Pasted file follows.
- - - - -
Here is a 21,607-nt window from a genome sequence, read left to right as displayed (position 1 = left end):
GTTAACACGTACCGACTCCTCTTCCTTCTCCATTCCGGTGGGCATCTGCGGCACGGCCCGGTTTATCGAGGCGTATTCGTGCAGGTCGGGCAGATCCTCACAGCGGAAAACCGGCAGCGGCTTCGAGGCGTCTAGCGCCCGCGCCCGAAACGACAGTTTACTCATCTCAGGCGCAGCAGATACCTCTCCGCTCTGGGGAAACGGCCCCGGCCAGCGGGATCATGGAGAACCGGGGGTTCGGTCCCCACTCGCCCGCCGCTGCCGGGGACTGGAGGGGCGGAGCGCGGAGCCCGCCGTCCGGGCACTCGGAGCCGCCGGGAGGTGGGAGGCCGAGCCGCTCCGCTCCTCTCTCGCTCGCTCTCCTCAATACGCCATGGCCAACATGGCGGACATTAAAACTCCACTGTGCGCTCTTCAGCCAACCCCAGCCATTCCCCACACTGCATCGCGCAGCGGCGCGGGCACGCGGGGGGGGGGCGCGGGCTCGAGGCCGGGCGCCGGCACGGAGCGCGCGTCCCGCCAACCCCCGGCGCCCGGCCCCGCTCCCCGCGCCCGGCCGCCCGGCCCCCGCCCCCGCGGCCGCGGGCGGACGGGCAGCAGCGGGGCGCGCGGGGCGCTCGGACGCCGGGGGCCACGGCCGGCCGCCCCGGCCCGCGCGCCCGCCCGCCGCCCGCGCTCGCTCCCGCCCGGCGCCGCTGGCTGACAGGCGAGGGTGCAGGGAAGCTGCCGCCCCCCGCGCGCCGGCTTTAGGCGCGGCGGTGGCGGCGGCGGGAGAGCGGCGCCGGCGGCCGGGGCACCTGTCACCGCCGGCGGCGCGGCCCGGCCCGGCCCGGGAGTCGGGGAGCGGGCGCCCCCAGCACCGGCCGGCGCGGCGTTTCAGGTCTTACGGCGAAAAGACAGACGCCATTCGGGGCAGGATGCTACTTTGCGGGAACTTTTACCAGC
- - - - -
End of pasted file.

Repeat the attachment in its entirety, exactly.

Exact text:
Here is a 21,607-nt window from a genome sequence, read left to right as displayed (position 1 = left end):
GTTAACACGTACCGACTCCTCTTCCTTCTCCATTCCGGTGGGCATCTGCGGCACGGCCCGGTTTATCGAGGCGTATTCGTGCAGGTCGGGCAGATCCTCACAGCGGAAAACCGGCAGCGGCTTCGAGGCGTCTAGCGCCCGCGCCCGAAACGACAGTTTACTCATCTCAGGCGCAGCAGATACCTCTCCGCTCTGGGGAAACGGCCCCGGCCAGCGGGATCATGGAGAACCGGGGGTTCGGTCCCCACTCGCCCGCCGCTGCCGGGGACTGGAGGGGCGGAGCGCGGAGCCCGCCGTCCGGGCACTCGGAGCCGCCGGGAGGTGGGAGGCCGAGCCGCTCCGCTCCTCTCTCGCTCGCTCTCCTCAATACGCCATGGCCAACATGGCGGACATTAAAACTCCACTGTGCGCTCTTCAGCCAACCCCAGCCATTCCCCACACTGCATCGCGCAGCGGCGCGGGCACGCGGGGGGGGGGCGCGGGCTCGAGGCCGGGCGCCGGCACGGAGCGCGCGTCCCGCCAACCCCCGGCGCCCGGCCCCGCTCCCCGCGCCCGGCCGCCCGGCCCCCGCCCCCGCGGCCGCGGGCGGACGGGCAGCAGCGGGGCGCGCGGGGCGCTCGGACGCCGGGGGCCACGGCCGGCCGCCCCGGCCCGCGCGCCCGCCCGCCGCCCGCGCTCGCTCCCGCCCGGCGCCGCTGGCTGACAGGCGAGGGTGCAGGGAAGCTGCCGCCCCCCGCGCGCCGGCTTTAGGCGCGGCGGTGGCGGCGGCGGGAGAGCGGCGCCGGCGGCCGGGGCACCTGTCACCGCCGGCGGCGCGGCCCGGCCCGGCCCGGGAGTCGGGGAGCGGGCGCCCCCAGCACCGGCCGGCGCGGCGTTTCAGGTCTTACGGCGAAAAGACAGACGCCATTCGGGGCAGGATGCTACTTTGCGGGAACTTTTACCAGC